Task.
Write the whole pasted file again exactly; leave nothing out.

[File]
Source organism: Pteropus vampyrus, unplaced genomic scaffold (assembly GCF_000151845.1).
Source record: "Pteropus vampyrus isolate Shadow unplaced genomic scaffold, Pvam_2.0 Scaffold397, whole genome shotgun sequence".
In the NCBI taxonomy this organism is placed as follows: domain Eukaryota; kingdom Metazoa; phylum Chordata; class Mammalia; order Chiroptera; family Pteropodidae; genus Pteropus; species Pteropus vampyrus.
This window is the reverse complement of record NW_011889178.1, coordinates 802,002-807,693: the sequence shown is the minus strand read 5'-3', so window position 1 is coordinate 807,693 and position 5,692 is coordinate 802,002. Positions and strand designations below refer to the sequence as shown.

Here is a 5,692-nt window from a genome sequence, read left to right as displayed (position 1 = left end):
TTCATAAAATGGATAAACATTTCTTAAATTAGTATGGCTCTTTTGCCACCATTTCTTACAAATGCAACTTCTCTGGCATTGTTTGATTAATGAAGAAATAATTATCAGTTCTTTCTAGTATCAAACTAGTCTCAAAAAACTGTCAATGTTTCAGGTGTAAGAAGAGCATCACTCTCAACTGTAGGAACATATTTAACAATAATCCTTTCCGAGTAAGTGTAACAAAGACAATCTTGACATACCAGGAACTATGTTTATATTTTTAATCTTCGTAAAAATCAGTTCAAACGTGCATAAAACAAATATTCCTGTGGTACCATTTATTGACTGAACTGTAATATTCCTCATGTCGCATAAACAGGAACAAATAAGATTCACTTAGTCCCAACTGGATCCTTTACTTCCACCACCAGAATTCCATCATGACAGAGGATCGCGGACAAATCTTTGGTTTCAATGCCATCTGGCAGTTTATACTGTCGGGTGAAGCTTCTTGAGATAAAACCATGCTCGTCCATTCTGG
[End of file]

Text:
Source organism: Pteropus vampyrus, unplaced genomic scaffold (assembly GCF_000151845.1).
Source record: "Pteropus vampyrus isolate Shadow unplaced genomic scaffold, Pvam_2.0 Scaffold397, whole genome shotgun sequence".
In the NCBI taxonomy this organism is placed as follows: domain Eukaryota; kingdom Metazoa; phylum Chordata; class Mammalia; order Chiroptera; family Pteropodidae; genus Pteropus; species Pteropus vampyrus.
This window is the reverse complement of record NW_011889178.1, coordinates 802,002-807,693: the sequence shown is the minus strand read 5'-3', so window position 1 is coordinate 807,693 and position 5,692 is coordinate 802,002. Positions and strand designations below refer to the sequence as shown.

Here is a 5,692-nt window from a genome sequence, read left to right as displayed (position 1 = left end):
TTCATAAAATGGATAAACATTTCTTAAATTAGTATGGCTCTTTTGCCACCATTTCTTACAAATGCAACTTCTCTGGCATTGTTTGATTAATGAAGAAATAATTATCAGTTCTTTCTAGTATCAAACTAGTCTCAAAAAACTGTCAATGTTTCAGGTGTAAGAAGAGCATCACTCTCAACTGTAGGAACATATTTAACAATAATCCTTTCCGAGTAAGTGTAACAAAGACAATCTTGACATACCAGGAACTATGTTTATATTTTTAATCTTCGTAAAAATCAGTTCAAACGTGCATAAAACAAATATTCCTGTGGTACCATTTATTGACTGAACTGTAATATTCCTCATGTCGCATAAACAGGAACAAATAAGATTCACTTAGTCCCAACTGGATCCTTTACTTCCACCACCAGAATTCCATCATGACAGAGGATCGCGGACAAATCTTTGGTTTCAATGCCATCTGGCAGTTTATACTGTCGGGTGAAGCTTCTTGAGATAAAACCATGCTCGTCCATTCTGG